The Supreme Court's judgment annulled all assignment of forest land to private entrepreneurs. The two Judges, however, allowed transfer of forest land to State instrumentalities, such as the Mineral Development Corporation, or to a Cooperative of Tribals on the condition that, they should set apart at least 20 per cent of the net profit as a permanent fund for setting up schools, hospitals, transport and sanitation facilities for the Tribals, the Judges said.

One of the assets of the tribal is the availability of minerals in their areas. Very large number of mineral deposits exist in the tribal tracts of which much is known but remain under exploited or unexploited and thereby left un-utilised. If these areas are properly investigated and exploited, there will be tremendous development of mining and mineral based industries resulting in industrial employment for the tribal. The entire tribal belt is potentially rich in both high grade and low grade metallic and non-metallic deposits.

Vast mineral potential in tribal areas can be commercially exploited, perhaps involving tribal community, and number of downstream mineral industries can also be developed for value addition and exports. When this is achieved it would not be difficult to create any permanent arrangement to create a permanent “Royalty Developmental Dividend Fund” for tribal development.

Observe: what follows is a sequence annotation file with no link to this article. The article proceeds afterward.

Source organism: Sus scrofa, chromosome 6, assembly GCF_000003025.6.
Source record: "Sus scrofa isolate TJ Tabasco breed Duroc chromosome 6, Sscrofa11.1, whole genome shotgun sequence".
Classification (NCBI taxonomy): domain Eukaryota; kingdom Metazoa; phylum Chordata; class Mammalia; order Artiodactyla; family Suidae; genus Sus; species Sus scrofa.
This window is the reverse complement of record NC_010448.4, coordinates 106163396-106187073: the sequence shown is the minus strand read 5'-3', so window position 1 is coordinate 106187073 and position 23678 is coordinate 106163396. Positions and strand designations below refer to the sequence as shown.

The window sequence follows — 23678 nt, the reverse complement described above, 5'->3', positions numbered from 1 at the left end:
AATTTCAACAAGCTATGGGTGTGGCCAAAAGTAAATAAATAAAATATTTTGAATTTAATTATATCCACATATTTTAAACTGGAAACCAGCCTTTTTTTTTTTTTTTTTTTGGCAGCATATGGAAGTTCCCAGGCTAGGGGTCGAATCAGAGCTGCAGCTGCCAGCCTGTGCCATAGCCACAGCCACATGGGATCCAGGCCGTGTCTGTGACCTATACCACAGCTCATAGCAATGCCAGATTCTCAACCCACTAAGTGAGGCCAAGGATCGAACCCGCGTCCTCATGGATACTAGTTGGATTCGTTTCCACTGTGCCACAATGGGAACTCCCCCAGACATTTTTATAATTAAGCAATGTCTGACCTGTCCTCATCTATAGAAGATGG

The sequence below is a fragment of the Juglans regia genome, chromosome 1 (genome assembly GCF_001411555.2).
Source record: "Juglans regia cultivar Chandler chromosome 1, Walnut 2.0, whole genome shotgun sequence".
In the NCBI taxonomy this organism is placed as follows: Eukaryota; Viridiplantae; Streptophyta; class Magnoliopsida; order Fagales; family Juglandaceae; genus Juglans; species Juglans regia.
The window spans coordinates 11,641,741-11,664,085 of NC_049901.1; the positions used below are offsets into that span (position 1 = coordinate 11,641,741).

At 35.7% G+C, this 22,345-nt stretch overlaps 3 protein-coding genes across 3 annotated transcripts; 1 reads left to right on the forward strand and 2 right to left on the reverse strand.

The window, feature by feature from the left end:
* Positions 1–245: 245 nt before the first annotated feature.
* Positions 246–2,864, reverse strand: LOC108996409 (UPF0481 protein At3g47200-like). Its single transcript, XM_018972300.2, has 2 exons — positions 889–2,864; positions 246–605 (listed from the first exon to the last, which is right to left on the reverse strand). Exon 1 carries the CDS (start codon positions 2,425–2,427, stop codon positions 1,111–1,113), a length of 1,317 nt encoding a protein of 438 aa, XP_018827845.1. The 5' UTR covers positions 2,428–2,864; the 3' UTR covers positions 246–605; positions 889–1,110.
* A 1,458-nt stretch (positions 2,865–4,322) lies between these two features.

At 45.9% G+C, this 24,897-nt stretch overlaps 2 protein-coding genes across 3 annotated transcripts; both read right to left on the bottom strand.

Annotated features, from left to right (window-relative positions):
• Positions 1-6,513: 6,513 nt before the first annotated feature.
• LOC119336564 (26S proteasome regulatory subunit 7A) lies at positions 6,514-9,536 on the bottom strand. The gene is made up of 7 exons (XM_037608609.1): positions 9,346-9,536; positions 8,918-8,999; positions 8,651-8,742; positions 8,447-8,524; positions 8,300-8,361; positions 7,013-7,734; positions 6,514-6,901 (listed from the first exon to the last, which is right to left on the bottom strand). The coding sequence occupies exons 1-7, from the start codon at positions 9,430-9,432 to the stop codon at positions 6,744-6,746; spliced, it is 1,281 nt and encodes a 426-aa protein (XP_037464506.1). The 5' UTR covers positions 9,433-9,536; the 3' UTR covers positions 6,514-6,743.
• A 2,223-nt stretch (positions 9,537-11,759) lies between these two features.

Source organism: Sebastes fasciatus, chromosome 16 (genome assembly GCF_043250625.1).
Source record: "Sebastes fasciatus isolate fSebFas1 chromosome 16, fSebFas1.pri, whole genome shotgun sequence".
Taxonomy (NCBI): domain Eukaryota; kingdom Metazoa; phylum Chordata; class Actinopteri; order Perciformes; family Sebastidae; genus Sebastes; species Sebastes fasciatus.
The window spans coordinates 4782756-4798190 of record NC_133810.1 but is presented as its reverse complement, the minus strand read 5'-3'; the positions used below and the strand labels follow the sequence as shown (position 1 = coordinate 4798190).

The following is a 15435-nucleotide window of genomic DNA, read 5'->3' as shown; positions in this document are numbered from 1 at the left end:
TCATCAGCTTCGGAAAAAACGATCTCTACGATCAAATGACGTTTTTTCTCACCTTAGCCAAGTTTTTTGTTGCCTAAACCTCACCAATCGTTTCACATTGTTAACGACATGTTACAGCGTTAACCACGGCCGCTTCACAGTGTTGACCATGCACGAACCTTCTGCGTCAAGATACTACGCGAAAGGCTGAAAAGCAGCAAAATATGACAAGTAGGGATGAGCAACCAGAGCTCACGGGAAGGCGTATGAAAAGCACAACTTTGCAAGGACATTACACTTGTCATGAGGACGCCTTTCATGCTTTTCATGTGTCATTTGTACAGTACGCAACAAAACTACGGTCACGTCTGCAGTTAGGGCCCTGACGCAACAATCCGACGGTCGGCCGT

Tribal can also be uplifted by suitably granting certain percentage of shares in mining business. This will naturally make them aware of the importance of mineral in their land holds and steadily make them know the intricacies in the business and trade and thus encourage and promote them to join the stream of business management

Ultimately this will enhance their standard of living. The Land Transfer Regulation I of 1970 had positively attempted to restore the land owned by non-tribal to tribal in Scheduled Areas. It introduced the presumptive clause, that, Land owned by a non-tribal in a Scheduled Area will be deemed as acquired from a tribal until the contrary is proved.

The Regulation made it imperative that any non-tribal holding land in the Scheduled Area shall not transfer it to even any non-tribal. It stipulates, that, any transfer of immovable property situated in the agency tracts by a ‘person’, whether or not such a ‘person’ is member of a Scheduled Tribe, was absolutely null and void, unless such transfer is made in favour of a ‘person’, who is member of a Scheduled Tribe or a society, registered under the Cooperative Societies Act, 1964 which is composed solely of members of Scheduled Tribes.